drop zone w/Pan and Scale parameters
drop zone position and rotation parameters to animate turn effect
clock position and scale (in case of repairs!)
glass reflection intensity control
I developed a generator to go with this model:
https://www.youtube.com/watch?v=3dZ7560xcUc (dated Aug. 29th, 2015)
which is a frame accurate, settable and customizable watch.
The second half of this watch demo (the activity monitor) was another generator I created for the watch drop zone (also not released).
The state of this watch model/Motion template is in limbo.
I may develop the text font for this clock myself when (or if) I have the time as a substitute to the required version of San Francisco used in its making.
Motion Projects Gallery – 3D
by Fox Mahoney. All models created and rendered in Apple Motion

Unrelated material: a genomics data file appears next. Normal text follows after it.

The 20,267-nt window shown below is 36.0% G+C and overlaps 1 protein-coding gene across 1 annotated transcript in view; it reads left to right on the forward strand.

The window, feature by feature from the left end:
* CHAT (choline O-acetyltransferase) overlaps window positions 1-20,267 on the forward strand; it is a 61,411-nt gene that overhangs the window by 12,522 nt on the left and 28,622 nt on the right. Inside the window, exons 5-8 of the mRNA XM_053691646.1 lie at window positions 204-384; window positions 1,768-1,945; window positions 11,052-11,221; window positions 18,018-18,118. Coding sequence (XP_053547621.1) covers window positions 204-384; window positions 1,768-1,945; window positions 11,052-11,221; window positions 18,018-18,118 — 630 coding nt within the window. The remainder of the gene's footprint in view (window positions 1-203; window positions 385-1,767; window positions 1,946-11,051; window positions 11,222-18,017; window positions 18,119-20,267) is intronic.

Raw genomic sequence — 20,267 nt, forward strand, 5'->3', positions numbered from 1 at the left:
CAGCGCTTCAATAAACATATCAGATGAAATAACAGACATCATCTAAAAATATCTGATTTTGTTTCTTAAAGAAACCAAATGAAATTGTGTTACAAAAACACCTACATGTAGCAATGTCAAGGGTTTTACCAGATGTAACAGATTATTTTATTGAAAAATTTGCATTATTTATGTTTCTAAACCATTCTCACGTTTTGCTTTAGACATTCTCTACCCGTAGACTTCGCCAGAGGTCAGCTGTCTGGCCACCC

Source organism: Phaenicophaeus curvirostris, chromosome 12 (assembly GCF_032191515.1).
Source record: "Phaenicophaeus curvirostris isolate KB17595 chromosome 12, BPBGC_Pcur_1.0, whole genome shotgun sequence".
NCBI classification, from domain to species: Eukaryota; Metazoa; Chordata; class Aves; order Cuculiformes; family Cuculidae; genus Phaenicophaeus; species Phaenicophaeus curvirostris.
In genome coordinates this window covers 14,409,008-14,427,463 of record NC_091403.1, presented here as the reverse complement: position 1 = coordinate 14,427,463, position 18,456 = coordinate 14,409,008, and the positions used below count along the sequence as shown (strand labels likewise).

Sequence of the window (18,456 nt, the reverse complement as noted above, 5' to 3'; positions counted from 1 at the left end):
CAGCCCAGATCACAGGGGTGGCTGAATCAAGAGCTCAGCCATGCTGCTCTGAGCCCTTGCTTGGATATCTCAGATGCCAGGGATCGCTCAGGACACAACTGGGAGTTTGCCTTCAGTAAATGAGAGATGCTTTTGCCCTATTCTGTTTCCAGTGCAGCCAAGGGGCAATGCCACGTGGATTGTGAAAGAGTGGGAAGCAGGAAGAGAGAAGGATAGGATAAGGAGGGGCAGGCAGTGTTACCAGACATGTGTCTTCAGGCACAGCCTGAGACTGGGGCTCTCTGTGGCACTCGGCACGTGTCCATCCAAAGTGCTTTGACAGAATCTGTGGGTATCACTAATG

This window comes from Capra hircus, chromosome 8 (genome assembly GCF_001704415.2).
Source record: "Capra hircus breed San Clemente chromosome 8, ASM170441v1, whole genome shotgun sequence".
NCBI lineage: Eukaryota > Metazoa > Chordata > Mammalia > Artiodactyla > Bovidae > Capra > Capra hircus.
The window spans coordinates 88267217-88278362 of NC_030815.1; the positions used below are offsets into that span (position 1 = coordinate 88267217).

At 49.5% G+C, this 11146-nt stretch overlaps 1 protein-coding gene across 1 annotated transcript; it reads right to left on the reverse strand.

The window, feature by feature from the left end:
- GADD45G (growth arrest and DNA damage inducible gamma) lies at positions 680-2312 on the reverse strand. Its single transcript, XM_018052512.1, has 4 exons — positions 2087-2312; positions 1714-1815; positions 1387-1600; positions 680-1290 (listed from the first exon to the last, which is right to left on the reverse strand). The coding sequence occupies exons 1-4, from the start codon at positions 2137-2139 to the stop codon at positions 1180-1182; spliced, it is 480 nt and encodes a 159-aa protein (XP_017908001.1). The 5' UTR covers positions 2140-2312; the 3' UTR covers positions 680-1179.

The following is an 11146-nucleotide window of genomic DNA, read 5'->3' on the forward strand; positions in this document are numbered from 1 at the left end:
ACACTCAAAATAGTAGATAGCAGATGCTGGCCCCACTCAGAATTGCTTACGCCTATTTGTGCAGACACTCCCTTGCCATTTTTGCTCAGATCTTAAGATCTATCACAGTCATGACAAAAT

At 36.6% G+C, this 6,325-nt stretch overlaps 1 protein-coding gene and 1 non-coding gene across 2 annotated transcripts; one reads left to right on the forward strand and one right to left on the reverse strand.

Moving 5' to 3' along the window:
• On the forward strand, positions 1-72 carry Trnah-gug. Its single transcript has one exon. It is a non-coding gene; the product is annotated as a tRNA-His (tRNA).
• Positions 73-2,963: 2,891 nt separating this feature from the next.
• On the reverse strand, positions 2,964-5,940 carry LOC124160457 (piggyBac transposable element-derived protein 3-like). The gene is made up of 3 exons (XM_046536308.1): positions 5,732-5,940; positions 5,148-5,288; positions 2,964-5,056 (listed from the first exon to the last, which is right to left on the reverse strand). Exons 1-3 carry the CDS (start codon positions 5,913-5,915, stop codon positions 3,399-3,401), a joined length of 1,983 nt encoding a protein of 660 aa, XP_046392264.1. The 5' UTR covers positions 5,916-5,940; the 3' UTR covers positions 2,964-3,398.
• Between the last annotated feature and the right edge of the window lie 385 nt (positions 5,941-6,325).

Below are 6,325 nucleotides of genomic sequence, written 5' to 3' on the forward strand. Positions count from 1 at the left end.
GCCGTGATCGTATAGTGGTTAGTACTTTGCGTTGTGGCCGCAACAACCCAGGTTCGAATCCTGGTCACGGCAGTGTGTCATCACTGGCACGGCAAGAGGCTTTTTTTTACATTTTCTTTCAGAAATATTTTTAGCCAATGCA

A collection of over 60 3D models created in Apple Motion 5. Most models required creating a custom font for the shapes. Most shape fonts are simple shapes, like circles, squares, rectangles, etc. These can be easily created in any vector art application that saves the artwork as SVG files. SVG files can be uploaded to online font conversion sites like IcoMoon.io/app. For more intricate fonts, I personally prefer to use fontographer. I’ve been a font maker for nigh on 30 years. Some models can be created with simple characters selected from the unicode character set. Think of how many models can be made with a simple circle shape or bullet character! The pushpin model, reflective globes, a chess set pawn, the LP record, the hourglass, the lightsaber, the Motion icon, an epee sword, the lava lamp, the martini, the magnifying glass, the screw (and/or nails), the microphone, and the i heart motion button. This gallery is only a partial representation of all that is possible in Motion.